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The John Barry interview - 1994

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Geoff Leonard

For John Barry, the 3rd November of 1994 proved to be much more than just another birthday for him. On that day, much to his obvious delight, his wife Laurie gave birth to a baby - Jonpatrick - their first child, and Barry's first son (he already has three grown-up daughters). Barry shows no sign of slowing down his heavy schedule and when we spoke in December, he was enthusiastically starting work on a project which involves 'Imax', a recently developed film technique, which uses 3-D and seventy-foot high screens. However, we began our conversation by talking about his latest film score, 'The Specialist', before turning to other recently completed and forthcoming projects.

John, The Specialist is quite different from the projects you've tackled recently, what particularly interested you about the film?

Well, Stallone usually concentrates on action type films. This film wasn't that, it was more of a movie film-noire style, and it was that which attracted me to it. Another thing I particularly liked was the fact that the Stallone character and the Sharon Stone character don't meet until about a third of the way through the movie. The fact that he stalks her, they have telephone contact, and he starts to fall in love with her just through this type of contact, I found really interesting. So the music has a major part to play, I felt, in getting that relationship going, because as they weren't actually physically together from the start, it helped set the mood between the two of them. I thought that was something I'd never had to do before in a movie.

The CD album is almost an hour long, does this reflect the fact there is plenty of music in the film?

Yes, there is a lot of music in the movie. I suppose there are only two really big action sequences, one at the beginning and one at the end, but what also interested me was that there wasn't the usual kind of car chase thing with lots of noise. The excitement in the movie was the build-up to the explosion each time. So although the audience know what's going to happen, I use a lot of red-herring cues, you build each time and then as the explosion happens the noise cuts off. So it wasn't a typical action film. You know, I get offered a lot of action scripts, and having done most of the Bond films, I really want to do something a little different. I also thought it would be good to do a big-audience picture, which it has proved to be. So, although I admit it's a very popular genre, it allowed me to do something different from the usual action score.

Who first approached you to do it, and did you then follow the usual pattern of reading the script and seeing the film, or some footage?

The producer, Jerry Weintraub, initially approached me and then I had a meeting with Luis Llosa, the director. The film was made completely on location in Miami, and although I don't normally go to locations, I wanted to see some footage and on this occasion they had everything based in the Fontainbleau Hotel there - all the cutting and editing rooms were actually in the Hotel. (Note: the pool scenes at the beginning of 'Goldfinger' were shot at this hotel.) So I went down there for a couple of days, saw them shooting some stuff, saw a lot of footage, and then came back here to await the fine cut.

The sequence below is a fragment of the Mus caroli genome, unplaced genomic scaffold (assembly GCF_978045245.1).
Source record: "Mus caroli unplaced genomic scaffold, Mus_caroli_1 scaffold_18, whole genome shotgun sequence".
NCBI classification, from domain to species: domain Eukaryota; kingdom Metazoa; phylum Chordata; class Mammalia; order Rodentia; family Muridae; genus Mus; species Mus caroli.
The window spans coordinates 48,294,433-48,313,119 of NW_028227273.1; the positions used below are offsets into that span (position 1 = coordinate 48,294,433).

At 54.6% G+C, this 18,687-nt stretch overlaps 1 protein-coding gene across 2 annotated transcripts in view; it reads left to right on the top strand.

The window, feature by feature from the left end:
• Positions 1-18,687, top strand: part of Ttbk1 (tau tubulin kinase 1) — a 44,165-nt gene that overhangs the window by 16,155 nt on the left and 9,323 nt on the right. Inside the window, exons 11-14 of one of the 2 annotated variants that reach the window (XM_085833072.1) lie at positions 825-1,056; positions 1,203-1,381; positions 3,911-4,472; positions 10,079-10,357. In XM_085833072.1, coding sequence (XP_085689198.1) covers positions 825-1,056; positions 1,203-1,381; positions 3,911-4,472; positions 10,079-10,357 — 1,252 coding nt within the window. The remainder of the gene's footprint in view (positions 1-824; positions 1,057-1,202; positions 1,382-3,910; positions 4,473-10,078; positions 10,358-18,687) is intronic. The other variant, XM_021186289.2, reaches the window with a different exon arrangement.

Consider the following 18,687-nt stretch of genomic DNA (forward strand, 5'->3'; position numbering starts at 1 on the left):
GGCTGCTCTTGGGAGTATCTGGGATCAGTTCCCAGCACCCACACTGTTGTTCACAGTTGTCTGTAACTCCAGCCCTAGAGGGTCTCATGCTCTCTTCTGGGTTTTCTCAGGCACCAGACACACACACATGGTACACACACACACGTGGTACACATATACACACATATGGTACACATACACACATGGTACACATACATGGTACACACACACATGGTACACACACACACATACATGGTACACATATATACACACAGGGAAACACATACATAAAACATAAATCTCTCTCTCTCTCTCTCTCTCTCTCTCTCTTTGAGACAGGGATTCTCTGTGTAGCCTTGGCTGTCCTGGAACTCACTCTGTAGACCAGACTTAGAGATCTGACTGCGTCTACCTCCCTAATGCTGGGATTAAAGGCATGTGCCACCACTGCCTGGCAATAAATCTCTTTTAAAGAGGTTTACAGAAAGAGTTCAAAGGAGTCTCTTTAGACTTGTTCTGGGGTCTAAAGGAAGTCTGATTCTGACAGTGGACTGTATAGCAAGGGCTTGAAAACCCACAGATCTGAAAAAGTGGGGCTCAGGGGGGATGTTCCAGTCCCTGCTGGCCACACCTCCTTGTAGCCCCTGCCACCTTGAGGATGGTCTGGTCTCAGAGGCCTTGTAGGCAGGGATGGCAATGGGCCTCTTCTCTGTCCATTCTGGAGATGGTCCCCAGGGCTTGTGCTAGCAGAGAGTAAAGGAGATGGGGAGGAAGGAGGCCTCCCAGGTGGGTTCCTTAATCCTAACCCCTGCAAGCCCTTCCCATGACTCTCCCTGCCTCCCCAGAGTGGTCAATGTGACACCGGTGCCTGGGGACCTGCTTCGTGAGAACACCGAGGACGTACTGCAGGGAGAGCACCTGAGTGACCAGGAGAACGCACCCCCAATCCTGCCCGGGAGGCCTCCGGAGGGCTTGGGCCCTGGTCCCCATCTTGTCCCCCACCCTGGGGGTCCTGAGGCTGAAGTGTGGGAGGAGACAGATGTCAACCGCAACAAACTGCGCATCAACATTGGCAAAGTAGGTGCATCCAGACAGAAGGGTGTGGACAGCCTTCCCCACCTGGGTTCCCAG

How long did it take to write and record the score?

I got the main thematic material way ahead, in fact, when I knew I was going to be doing it. Then I recorded those two tracks in July in London, with the Royal Philharmonic, when I was doing my Moviola 2 album, for inclusion on the song album they've put out, which features Gloria Estefan with Emilio producing. I did those tracks at an early stage because if I'd waited until I scored the movie I knew I wouldn't have time to include them on the song-score album. Then we recorded all the music in Los Angeles in September, and I used an eighty-piece orchestra.

I notice you've used Ronnie Lang (alto-sax) and Michael Lang (piano) for solos on the album, both of whom have played for you before. Do you like to request individual musicians in this way?

Yes, and I consider they are both extraordinary musicians. Ronnie, of course, used to play for the Harry James band, and so he comes from that big-band era. His playing still has that wonderful edge, and he understands exactly what to do. When you talk to him it's like a director talking to an actor, make it lighter or heavier, or whatever - he just drops straight in there. Michael Lang is a wonderfully inventive pianist.

Would you do the same thing when you're recording in the UK, in asking for certain players, or do you leave it all to the judgement of the fixer?

Well in London I have a marvellous alto-sax player, David White, whom we used on the first Moviola album. He played solos on Body Heat and The Cotton Club and is a really wonderful musician.

I'm looking forward to seeing the film; certainly the score suggests a mood similar to some moments in Body Heat and Hammett, which I thoroughly enjoyed.

Yes, I love that kind of genre, and the director, Luis Llosa, really captured the feel of it. The lighting, too, is very special. Luis is Peruvian, incidentally, and this is only the second film he's made in America - Sniper was the first.

The film didn't get brilliant reviews in America but still did well at the box-office. I imagine they must have great hopes for it when it opens in Britain.

It did huge business in America. I believe worldwide so far it's done 120 million dollars, which can't be bad! I think Warners knew it was the kind of film that wouldn't necessarily get good reviews. They didn't show it to the press beforehand, which always gets a back-lash, but instead they ran a big TV campaign just two weeks before it opened, with saturation coverage, and it achieved the biggest October opening, taking around 14 million dollars during the first weekend.

Returning to the album, the CD seems to run almost without noticeable gaps between tracks, giving the effect of a suite - was this a deliberate policy?